I re­ally en­joy play­ing tougher cour­ses, but they have to be imag­i­na­tive and in­ter­est­ing, not just bru­tally long!

Golf World (UK) - - CONTENTS -

Some of the best cour­ses aren’t the long­est, ex­plains Rose. Our star man tells us why he prefers an imag­i­na­tive and in­ter­est­ing de­sign.

Ev­ery golfer has their course pref­er­ences. We all have cer­tain styles that we favour and re­ally suit our eye and game. In terms of the chal­lenge, I re­ally like the kind of cour­ses we played re­cently like the Cop­per­head at In­nis­brook (Valspar Cham­pi­onship) and Bay Hill (Arnold Palmer In­vi­ta­tional) where the win­ning score is usu­ally around 10-un­der-par. If you play amaz­ing golf you can shoot seven-un­der for a round, but if you play good solid golf and shoot even par you’ll hold your po­si­tion in the tour­na­ment.

I’ve al­ways played well at Jack Nick­laus-de­signed golf cour­ses. Me­mo­rial, for in­stance, is a sec­ond-shot course where the fair­ways are wide enough and then it be­comes about the qual­ity and pre­ci­sion of your iron play.

How a course is de­signed and set up to test the best golfers is the big ques­tion. It’s nor­mally through the firm­ness and speed of the greens be­cause that re­ally de­ter­mines where you can and can’t miss. When the greens are firm and fast, it can make it very dif­fi­cult to chip the ball close even with a slight slope.

You can have lots of rough too, but that’s a bit more of con­trived. Thick and deep rough around the greens used to be stan­dard on the PGA Tour but I feel like that’s changing and there are a lot more run-offs and dif­fer­ent kinds of chip­ping ar­eas now. The ball can dis­ap­pear 30 or 40 yards away from the flag some­times if you miss the green now rather than just stop­ping in that chop-out rough. That thick rough is ac­tu­ally a bit eas­ier to get the ball up-and-down from than some tighter lies, es­pe­cially Bermuda grass, which re­ally grabs the blade even when it’s mown short. I think this change has mostly been driven by a move to­wards more en­vi­ron­men­tally-con­scious green­keep­ing and ac­cep­tance from TV view­ers of cour­ses look­ing a bit brown if they’re go­ing for that firm and fast style.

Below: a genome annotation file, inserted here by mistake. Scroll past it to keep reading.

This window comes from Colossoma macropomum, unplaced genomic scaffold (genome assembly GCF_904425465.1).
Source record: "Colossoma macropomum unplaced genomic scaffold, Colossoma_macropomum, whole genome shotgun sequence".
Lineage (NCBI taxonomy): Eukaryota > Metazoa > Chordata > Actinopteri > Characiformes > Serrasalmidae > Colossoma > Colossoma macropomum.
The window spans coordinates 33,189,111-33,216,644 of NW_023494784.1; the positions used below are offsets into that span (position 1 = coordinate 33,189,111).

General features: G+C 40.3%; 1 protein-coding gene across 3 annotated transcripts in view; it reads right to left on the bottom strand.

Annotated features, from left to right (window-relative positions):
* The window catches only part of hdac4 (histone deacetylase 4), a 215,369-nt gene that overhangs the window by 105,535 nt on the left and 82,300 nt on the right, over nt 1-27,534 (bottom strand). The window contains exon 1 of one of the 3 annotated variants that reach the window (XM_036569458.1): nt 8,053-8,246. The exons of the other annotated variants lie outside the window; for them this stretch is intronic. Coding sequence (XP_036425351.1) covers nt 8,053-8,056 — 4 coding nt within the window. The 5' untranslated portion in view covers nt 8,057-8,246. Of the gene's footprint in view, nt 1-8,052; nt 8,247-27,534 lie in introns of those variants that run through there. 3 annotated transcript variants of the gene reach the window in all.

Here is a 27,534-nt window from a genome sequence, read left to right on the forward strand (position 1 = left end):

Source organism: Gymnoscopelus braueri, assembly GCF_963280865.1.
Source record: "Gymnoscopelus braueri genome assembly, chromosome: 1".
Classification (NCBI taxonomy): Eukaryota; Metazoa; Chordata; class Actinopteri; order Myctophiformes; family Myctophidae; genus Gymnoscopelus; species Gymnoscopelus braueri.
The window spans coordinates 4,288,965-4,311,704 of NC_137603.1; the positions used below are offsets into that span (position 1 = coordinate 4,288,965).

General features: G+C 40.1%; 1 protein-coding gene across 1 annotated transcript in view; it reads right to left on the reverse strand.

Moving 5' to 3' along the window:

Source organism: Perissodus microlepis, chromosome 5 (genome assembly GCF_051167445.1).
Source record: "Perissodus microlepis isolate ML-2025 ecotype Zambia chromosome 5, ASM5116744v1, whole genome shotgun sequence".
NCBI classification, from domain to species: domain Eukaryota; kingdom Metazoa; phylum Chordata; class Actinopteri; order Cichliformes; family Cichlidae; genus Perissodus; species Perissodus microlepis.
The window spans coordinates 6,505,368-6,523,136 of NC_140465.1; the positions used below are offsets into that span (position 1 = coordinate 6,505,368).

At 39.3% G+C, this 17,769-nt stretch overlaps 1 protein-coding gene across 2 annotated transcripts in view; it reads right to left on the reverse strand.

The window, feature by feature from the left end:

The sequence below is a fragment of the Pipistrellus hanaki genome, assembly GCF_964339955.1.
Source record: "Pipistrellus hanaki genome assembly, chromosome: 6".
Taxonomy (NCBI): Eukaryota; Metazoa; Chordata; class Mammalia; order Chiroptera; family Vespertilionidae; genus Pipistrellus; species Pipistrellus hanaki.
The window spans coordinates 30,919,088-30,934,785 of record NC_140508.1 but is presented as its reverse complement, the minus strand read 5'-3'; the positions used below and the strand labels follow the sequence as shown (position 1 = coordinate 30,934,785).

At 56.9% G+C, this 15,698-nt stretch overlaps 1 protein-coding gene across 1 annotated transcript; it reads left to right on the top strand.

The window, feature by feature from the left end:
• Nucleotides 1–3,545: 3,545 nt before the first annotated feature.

If you don’t have clever de­sign fea­tures then you’re limited to adding yardage to make a course more dif­fi­cult be­cause the sec­ond shot will be com­ing from a longer dis­tance so the land­ing an­gle won’t be as steep and this makes it harder to con­trol the ball on the green. But there’s no doubt some of the best cour­ses aren’t the long­est. For ex­am­ple, Me­rion was un­der 7,000 yards for the 2013 US Open and it held up re­ally well with a one-over win­ning score. Stretch­ing cour­ses isn’t al­ways pop­u­lar but we’re more ath­letic and hit­ting it fur­ther. We’re go­ing into a 460-yard par 4 with a 9-iron rather than a 5-iron th­ese days, so there has to be a cer­tain amount of length.

Hav­ing said that, some of the great holes in the world are of­ten the shorter ones. The risk-and-re­ward par 4s and the iconic par 3s like the 12th at Au­gusta and the Postage Stamp at Royal Troon come to mind. There’s a lot of talk about how long is too long for a par 3, but my take is that it’s too long if the green isn’t re­cep­tive to the shot you have to hit into it. I don’t re­ally have a prob­lem with long par 3s if they’re de­signed ap­pro­pri­ately, like a redan hole where you can hit the ball up the right side and feed it onto the green – those are de­signed to take run­ning shots from longer clubs. But any time you have a forced carry and have to stop the ball quickly, I think any­thing more than 200 yards is re­ally too long.

I love the aes­thet­ics of what Bill Coore and Ben Cren­shaw do – that sandy, nat­u­ral look. I re­ally love play­ing that style of course. I think it comes back to the Sur­rey sand belt cour­ses that I grew up play­ing. I don’t think there’s any bet­ter golf than cour­ses like Wal­ton Heath, Sun­ning­dale and St Ge­orge’s Hill in the UK. Pine Val­ley in Amer­ica, which is widely ranked as the num­ber one course in the world, has el­e­ments of that and is very much a Sun­ning­dalestyle course but on a slightly big­ger scale.

When it came to choos­ing where I wanted to host the Bri­tish Mas­ters, the course was the most im­por­tant thing. Wal­ton Heath was an ob­vi­ous choice for me as it ticks all the boxes – it looks fan­tas­tic and it will re­ally test us with­out be­ing mas­sively long be­cause it will play firm and fast and the lay­out puts a pre­mium on course man­age­ment.

Justin Rose is a US Open cham­pion and Olympic gold medal­list who has played on the PGA and Euro­pean Tours for 18 years.

‘Wal­ton Heath ticks all the boxes – it looks fan­tas­tic and will re­ally test us with­out be­ing mas­sively long’

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